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Column Some talk about the ‘magic’ of childbirth. To me, it was horrific.

For new mothers, the pressure can be so overwhelming it makes you ill. Lynn McDonald Byrne describes her experience of postnatal depression.

I HAD MY first baby the day before my 25th birthday. He’s eight now.

I’d always heard stories about how madly in love you are with your baby from the second you lay eyes on them. I still feel like that’s Disney’s version of events. It wasn’t so for me.

He was a fine healthy baby and we were soon home; we lived in my mam’s back then. I did everything he needed – feeding, washing, soothing – but I felt very detached. If he cried I’d pick him up, but once he was OK it was back to the bouncer. Same for all his needs; once they were tended to I’d put him back down.

You hear these mums talking about their “magical” experience of childbirth. To me it was horrific. When baby was finally placed on my chest, my immediate reaction was ‘ew’. And then my body went into shock – he had to be lifted off me in a hurry so I could vomit! There was no denying, he was a beautiful baby and for the first few weeks I thought I was coping fine, but I was like a robot, doing what I had to. There was no bond that I could feel.

All these stories from other mums only went towards making me feel less capable. I wouldn’t go out with him in case he’d start crying and people would think I was a bad mum. Sure I know now that all babies cry – no child ever died from crying – and it doesn’t make anyone bad! I guess I was still quite immature. I expected to be super yummy-mummy extraordinaire, but the truth was I could barely get off the sofa.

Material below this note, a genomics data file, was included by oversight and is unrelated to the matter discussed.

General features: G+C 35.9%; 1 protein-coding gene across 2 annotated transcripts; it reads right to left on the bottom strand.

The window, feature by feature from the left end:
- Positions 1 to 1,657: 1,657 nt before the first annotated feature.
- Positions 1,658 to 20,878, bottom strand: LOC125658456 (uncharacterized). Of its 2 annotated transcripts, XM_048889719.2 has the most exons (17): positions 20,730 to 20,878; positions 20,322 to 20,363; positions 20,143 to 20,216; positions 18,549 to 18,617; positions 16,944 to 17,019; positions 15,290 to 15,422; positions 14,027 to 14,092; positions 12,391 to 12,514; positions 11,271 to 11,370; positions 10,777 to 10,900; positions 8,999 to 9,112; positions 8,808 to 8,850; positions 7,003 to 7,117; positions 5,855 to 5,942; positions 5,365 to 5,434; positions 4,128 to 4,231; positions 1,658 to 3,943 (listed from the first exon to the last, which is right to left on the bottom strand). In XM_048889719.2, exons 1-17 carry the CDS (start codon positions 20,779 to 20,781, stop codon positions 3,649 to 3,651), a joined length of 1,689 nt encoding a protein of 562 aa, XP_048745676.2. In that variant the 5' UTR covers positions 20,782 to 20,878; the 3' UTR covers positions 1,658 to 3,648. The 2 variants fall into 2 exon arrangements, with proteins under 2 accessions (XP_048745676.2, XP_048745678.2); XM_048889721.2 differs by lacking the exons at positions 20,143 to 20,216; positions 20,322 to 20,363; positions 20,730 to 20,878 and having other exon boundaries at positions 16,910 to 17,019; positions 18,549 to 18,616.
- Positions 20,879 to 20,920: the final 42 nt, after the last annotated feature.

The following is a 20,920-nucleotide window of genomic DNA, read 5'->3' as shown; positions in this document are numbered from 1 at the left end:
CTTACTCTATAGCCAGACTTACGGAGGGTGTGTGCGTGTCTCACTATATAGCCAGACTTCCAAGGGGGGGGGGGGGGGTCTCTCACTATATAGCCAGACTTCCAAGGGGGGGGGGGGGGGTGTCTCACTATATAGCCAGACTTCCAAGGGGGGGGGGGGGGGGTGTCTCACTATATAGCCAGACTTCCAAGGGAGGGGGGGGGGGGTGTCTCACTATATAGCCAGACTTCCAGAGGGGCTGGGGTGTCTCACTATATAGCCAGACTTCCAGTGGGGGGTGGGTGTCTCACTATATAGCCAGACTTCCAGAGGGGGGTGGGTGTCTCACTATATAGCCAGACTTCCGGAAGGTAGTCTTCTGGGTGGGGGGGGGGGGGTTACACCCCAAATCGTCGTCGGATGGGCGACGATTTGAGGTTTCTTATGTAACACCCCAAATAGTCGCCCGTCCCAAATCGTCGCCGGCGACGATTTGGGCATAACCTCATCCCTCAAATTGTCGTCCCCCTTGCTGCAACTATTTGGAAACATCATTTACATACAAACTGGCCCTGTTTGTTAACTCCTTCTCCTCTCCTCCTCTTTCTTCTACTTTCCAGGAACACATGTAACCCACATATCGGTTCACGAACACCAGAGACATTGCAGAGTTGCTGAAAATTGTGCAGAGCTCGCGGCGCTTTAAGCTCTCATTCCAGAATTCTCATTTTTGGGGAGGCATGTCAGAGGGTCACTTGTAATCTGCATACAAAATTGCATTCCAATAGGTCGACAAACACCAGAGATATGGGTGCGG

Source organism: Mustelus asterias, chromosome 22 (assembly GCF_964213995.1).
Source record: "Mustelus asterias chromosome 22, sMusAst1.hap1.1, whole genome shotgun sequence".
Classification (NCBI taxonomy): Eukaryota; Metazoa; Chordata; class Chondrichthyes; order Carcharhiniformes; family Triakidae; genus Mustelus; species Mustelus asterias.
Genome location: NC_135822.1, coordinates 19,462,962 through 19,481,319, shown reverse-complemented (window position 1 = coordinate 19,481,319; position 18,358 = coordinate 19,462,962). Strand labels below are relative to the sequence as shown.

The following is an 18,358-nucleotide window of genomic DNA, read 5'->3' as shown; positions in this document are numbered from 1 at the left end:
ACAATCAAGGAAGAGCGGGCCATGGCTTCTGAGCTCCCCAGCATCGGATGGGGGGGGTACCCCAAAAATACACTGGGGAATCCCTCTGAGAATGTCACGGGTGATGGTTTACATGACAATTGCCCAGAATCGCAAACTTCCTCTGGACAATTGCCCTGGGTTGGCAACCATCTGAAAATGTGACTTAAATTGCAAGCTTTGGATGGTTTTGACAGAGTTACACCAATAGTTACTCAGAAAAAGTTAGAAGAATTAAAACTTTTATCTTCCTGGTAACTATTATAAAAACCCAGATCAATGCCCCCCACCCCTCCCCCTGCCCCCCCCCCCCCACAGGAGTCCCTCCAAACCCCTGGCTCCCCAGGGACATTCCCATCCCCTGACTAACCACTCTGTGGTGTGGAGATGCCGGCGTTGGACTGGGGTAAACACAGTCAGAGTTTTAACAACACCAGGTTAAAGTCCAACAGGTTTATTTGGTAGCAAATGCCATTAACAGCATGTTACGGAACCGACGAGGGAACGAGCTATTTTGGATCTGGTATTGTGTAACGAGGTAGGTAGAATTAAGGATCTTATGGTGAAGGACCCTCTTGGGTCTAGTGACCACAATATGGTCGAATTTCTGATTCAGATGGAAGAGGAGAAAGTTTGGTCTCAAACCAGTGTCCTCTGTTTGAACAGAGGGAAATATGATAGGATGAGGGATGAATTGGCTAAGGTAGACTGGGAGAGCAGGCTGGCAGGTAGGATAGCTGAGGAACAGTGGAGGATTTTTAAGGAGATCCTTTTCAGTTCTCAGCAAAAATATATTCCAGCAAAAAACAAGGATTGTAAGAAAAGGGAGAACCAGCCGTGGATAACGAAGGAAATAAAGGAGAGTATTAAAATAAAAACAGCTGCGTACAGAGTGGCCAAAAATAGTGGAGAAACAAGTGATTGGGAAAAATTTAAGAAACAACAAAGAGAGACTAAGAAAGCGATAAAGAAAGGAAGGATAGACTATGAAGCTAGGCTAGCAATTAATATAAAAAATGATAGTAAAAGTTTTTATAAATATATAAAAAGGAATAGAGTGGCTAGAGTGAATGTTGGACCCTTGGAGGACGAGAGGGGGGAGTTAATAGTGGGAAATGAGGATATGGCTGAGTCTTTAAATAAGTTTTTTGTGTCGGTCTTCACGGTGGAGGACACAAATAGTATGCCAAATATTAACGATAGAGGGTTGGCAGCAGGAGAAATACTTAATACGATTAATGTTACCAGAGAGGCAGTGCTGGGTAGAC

Days would go by without getting showered or dressed – baby always looked great, but I was exhausted and couldn’t be bothered! At one point I thought I was invisible, people would call in to see the baby, but I thought nobody gave a toss about me and I felt put out by that. I know how selfish that sounds now, but I want to be honest about how I was feeling.

‘I had always been very in control of my life’

Yes, I would hold and soothe the baby if he was crying but real affection was somehow lacking. I can’t explain why – maybe I had too high an expectation of it all and when it didn’t happen like that I thought I was failing.

I had always been very in control of my life and having a baby was like losing the control. I felt inside like I was in free-fall. And so I got steadily angrier with the people around me. My boyfriend – his dad – would get it in the throat over nothing. My mam was great, and yet she’d get shouted at regularly too.

It all came to a head one morning when I was home alone with the baby and I couldn’t find his soother. I rang my mam in work and went bananas down the phone – like she had taken it with her or hidden it on me! I didn’t get the response I wanted, so when I hung up I threw the phone against the living room wall in temper. I remember clearly, even as I was throwing it, thinking to myself “What are you doing?”